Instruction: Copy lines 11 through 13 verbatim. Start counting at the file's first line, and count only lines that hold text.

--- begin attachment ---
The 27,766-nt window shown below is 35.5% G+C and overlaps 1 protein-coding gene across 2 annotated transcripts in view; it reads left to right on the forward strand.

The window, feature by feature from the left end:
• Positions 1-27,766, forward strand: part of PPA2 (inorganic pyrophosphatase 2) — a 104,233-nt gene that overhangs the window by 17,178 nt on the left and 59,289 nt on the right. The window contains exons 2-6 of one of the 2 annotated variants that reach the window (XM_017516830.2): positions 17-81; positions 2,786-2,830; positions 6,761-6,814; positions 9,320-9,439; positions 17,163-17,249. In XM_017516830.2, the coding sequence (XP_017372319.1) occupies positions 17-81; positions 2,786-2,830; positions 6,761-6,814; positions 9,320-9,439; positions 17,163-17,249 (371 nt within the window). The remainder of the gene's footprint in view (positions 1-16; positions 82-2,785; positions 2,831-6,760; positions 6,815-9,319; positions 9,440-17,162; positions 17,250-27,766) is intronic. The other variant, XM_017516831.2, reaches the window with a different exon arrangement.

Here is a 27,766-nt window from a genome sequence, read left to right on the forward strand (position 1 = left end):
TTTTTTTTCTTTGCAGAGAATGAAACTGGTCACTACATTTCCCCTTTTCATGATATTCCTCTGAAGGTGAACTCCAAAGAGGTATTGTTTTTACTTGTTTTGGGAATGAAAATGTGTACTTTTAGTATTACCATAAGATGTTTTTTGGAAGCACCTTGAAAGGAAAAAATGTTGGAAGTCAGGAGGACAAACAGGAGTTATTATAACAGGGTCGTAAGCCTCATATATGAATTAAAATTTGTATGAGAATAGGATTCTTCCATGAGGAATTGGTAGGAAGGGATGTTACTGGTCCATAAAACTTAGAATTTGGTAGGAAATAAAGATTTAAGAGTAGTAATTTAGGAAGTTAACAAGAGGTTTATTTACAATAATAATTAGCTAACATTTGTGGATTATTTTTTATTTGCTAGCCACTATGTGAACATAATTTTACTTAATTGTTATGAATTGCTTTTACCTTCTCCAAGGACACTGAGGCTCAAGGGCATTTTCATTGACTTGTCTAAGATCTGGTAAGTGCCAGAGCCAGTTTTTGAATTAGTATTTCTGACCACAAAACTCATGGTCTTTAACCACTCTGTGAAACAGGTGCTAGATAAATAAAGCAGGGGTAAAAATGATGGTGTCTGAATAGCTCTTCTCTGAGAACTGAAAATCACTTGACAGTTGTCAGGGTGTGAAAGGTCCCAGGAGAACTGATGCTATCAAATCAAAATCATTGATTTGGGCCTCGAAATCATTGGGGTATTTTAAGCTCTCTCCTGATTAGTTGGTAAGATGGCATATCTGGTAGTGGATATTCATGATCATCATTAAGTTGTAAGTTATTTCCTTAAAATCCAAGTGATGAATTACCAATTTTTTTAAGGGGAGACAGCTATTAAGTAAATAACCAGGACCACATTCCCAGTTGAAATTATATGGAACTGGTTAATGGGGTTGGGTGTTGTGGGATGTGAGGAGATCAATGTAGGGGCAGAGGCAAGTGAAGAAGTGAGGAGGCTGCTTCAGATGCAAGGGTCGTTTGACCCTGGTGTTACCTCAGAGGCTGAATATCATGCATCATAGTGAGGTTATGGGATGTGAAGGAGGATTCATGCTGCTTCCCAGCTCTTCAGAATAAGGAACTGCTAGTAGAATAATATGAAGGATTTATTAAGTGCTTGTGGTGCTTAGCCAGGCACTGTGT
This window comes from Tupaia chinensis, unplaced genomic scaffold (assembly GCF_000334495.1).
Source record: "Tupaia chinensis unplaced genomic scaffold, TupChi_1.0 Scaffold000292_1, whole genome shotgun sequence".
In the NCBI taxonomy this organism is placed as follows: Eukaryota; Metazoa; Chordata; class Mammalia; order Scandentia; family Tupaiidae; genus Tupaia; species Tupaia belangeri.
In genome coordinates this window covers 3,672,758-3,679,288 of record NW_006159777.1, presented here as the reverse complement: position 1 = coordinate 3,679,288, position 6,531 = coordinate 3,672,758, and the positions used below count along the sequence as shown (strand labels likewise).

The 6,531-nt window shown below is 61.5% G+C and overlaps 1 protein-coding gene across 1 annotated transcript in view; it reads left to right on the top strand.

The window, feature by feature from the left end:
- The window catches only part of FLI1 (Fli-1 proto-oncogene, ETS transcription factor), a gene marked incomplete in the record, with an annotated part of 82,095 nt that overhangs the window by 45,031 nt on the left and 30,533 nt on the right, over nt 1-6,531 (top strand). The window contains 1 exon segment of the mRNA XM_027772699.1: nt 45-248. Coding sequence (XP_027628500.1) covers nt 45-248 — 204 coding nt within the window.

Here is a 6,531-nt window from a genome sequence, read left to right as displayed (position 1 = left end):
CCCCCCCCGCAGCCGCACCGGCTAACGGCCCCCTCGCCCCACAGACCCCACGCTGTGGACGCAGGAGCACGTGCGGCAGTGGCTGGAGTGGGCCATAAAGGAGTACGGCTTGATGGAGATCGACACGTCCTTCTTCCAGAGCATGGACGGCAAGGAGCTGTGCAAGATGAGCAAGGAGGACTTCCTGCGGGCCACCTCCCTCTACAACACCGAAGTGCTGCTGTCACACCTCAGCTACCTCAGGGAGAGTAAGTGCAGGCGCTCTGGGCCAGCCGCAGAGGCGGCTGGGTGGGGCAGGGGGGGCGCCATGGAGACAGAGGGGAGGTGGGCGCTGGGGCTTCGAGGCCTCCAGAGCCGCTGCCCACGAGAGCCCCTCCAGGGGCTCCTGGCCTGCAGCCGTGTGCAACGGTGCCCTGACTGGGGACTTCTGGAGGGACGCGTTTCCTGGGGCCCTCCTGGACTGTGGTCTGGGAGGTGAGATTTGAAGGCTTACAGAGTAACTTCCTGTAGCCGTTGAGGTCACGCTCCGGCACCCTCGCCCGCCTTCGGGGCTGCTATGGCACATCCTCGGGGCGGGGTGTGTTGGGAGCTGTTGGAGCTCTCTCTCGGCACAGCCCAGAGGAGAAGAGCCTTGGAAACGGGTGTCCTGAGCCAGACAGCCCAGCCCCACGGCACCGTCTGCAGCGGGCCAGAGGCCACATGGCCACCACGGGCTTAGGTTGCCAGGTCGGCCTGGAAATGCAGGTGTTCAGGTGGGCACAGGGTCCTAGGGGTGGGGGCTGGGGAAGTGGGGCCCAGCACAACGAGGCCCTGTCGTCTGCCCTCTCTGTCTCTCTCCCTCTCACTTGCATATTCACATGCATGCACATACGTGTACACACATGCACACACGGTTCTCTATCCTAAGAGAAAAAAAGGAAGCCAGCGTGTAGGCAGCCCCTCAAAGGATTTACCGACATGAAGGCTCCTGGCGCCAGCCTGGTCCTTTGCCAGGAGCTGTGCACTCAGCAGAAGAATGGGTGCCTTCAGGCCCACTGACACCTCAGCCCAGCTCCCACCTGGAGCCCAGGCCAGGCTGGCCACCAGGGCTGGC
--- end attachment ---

The window, feature by feature from the left end:
- The window catches only part of FLI1 (Fli-1 proto-oncogene, ETS transcription factor), a gene marked incomplete in the record, with an annotated part of 82,095 nt that overhangs the window by 45,031 nt on the left and 30,533 nt on the right, over nt 1-6,531 (top strand). The window contains 1 exon segment of the mRNA XM_027772699.1: nt 45-248. Coding sequence (XP_027628500.1) covers nt 45-248 — 204 coding nt within the window.

Here is a 6,531-nt window from a genome sequence, read left to right as displayed (position 1 = left end):